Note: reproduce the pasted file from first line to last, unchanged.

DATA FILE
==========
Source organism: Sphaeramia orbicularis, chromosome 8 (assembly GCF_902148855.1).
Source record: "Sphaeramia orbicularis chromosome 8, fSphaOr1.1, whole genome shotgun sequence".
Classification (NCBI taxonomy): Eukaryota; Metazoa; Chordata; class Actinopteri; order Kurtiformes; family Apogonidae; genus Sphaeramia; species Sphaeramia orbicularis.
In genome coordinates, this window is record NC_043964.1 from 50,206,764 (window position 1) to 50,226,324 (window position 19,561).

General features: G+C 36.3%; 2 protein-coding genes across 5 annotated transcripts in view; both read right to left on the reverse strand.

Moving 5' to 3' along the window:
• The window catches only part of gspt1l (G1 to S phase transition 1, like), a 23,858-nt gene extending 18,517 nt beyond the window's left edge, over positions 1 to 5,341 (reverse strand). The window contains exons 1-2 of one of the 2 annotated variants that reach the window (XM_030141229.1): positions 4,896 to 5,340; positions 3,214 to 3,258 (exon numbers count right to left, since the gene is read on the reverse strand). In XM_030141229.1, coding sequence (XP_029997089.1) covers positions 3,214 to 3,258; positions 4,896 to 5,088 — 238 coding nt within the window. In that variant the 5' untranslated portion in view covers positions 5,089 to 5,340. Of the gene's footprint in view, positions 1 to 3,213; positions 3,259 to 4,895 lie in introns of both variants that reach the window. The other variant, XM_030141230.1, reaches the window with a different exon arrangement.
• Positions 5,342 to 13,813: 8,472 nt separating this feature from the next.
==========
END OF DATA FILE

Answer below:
Source organism: Sphaeramia orbicularis, chromosome 8 (assembly GCF_902148855.1).
Source record: "Sphaeramia orbicularis chromosome 8, fSphaOr1.1, whole genome shotgun sequence".
Classification (NCBI taxonomy): Eukaryota; Metazoa; Chordata; class Actinopteri; order Kurtiformes; family Apogonidae; genus Sphaeramia; species Sphaeramia orbicularis.
In genome coordinates, this window is record NC_043964.1 from 50,206,764 (window position 1) to 50,226,324 (window position 19,561).

General features: G+C 36.3%; 2 protein-coding genes across 5 annotated transcripts in view; both read right to left on the reverse strand.

Moving 5' to 3' along the window:
• The window catches only part of gspt1l (G1 to S phase transition 1, like), a 23,858-nt gene extending 18,517 nt beyond the window's left edge, over positions 1 to 5,341 (reverse strand). The window contains exons 1-2 of one of the 2 annotated variants that reach the window (XM_030141229.1): positions 4,896 to 5,340; positions 3,214 to 3,258 (exon numbers count right to left, since the gene is read on the reverse strand). In XM_030141229.1, coding sequence (XP_029997089.1) covers positions 3,214 to 3,258; positions 4,896 to 5,088 — 238 coding nt within the window. In that variant the 5' untranslated portion in view covers positions 5,089 to 5,340. Of the gene's footprint in view, positions 1 to 3,213; positions 3,259 to 4,895 lie in introns of both variants that reach the window. The other variant, XM_030141230.1, reaches the window with a different exon arrangement.
• Positions 5,342 to 13,813: 8,472 nt separating this feature from the next.